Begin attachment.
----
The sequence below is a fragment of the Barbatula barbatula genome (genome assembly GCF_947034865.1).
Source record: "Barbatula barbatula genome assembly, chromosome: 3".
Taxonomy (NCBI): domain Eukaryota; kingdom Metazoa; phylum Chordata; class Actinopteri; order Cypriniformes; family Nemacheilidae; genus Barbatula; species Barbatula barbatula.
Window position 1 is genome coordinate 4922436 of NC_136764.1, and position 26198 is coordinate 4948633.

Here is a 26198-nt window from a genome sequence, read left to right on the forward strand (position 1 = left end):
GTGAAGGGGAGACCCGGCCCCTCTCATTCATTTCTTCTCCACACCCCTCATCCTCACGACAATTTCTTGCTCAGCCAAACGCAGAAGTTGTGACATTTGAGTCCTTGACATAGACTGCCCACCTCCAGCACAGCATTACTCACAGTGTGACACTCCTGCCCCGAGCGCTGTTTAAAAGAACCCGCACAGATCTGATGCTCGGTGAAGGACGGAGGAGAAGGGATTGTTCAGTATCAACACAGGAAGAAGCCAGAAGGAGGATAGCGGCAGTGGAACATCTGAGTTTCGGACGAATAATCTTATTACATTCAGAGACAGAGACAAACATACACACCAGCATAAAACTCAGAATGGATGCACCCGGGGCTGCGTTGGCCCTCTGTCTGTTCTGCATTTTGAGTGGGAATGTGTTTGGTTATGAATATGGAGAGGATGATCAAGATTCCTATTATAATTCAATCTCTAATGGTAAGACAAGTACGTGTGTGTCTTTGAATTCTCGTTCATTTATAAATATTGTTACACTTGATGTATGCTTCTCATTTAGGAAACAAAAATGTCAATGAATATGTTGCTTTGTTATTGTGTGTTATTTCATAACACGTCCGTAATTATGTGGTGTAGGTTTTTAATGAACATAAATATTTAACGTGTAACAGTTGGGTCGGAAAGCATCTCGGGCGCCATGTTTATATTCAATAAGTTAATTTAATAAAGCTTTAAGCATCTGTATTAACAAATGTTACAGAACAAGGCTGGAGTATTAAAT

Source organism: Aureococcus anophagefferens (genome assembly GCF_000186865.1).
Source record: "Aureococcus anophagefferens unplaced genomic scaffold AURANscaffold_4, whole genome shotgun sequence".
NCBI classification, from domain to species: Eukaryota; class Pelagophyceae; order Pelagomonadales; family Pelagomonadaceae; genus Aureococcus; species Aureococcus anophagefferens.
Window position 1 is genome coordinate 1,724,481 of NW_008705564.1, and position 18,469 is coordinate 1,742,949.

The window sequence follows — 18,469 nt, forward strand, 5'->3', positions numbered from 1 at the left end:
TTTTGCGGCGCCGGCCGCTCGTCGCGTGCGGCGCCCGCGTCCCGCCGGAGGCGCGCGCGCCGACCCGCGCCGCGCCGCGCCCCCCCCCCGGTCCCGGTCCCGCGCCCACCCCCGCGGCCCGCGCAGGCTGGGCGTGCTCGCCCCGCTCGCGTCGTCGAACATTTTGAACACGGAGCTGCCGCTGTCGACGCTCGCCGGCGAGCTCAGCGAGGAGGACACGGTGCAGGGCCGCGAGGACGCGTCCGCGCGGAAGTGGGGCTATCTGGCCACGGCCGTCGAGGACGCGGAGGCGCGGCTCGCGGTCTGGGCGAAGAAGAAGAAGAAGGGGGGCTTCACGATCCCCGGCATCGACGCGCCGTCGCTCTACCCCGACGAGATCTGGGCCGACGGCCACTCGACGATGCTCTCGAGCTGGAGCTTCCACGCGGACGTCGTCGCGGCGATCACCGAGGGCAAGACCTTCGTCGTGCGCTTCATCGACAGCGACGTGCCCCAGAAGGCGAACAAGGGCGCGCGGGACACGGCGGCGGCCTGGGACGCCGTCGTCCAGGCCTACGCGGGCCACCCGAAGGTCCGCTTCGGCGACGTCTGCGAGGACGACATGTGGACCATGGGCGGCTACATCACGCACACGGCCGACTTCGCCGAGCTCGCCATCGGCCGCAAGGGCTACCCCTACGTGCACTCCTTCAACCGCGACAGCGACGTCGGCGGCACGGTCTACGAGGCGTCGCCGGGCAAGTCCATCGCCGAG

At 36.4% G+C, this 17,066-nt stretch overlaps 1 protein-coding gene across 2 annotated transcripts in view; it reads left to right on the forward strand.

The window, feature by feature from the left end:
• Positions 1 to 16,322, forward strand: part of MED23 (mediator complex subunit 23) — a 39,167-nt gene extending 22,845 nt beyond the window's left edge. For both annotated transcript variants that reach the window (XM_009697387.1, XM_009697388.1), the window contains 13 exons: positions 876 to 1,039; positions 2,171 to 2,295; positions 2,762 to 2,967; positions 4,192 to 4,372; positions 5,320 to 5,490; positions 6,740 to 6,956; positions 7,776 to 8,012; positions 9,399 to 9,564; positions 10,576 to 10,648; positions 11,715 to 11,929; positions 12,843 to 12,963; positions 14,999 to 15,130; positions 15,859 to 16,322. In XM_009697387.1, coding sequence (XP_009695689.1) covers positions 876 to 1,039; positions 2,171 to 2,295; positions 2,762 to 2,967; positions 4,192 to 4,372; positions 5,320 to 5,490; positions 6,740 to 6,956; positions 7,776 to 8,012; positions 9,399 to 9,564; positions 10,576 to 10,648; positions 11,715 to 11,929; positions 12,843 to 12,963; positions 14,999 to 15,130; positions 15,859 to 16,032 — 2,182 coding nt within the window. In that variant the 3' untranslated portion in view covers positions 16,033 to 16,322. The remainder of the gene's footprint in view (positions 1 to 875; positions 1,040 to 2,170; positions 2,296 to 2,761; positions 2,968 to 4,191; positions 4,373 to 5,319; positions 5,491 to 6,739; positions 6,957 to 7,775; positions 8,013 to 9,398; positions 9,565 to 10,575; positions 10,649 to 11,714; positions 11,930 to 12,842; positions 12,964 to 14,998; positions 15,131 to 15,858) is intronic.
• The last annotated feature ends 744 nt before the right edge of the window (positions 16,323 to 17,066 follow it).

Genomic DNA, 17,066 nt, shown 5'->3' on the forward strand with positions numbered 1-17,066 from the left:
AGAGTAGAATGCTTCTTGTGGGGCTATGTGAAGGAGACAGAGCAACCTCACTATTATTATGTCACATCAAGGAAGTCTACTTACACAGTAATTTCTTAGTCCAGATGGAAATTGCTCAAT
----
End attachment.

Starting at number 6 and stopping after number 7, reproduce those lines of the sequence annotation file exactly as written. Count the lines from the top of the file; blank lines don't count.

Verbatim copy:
GTGAAGGGGAGACCCGGCCCCTCTCATTCATTTCTTCTCCACACCCCTCATCCTCACGACAATTTCTTGCTCAGCCAAACGCAGAAGTTGTGACATTTGAGTCCTTGACATAGACTGCCCACCTCCAGCACAGCATTACTCACAGTGTGACACTCCTGCCCCGAGCGCTGTTTAAAAGAACCCGCACAGATCTGATGCTCGGTGAAGGACGGAGGAGAAGGGATTGTTCAGTATCAACACAGGAAGAAGCCAGAAGGAGGATAGCGGCAGTGGAACATCTGAGTTTCGGACGAATAATCTTATTACATTCAGAGACAGAGACAAACATACACACCAGCATAAAACTCAGAATGGATGCACCCGGGGCTGCGTTGGCCCTCTGTCTGTTCTGCATTTTGAGTGGGAATGTGTTTGGTTATGAATATGGAGAGGATGATCAAGATTCCTATTATAATTCAATCTCTAATGGTAAGACAAGTACGTGTGTGTCTTTGAATTCTCGTTCATTTATAAATATTGTTACACTTGATGTATGCTTCTCATTTAGGAAACAAAAATGTCAATGAATATGTTGCTTTGTTATTGTGTGTTATTTCATAACACGTCCGTAATTATGTGGTGTAGGTTTTTAATGAACATAAATATTTAACGTGTAACAGTTGGGTCGGAAAGCATCTCGGGCGCCATGTTTATATTCAATAAGTTAATTTAATAAAGCTTTAAGCATCTGTATTAACAAATGTTACAGAACAAGGCTGGAGTATTAAAT

Source organism: Aureococcus anophagefferens (genome assembly GCF_000186865.1).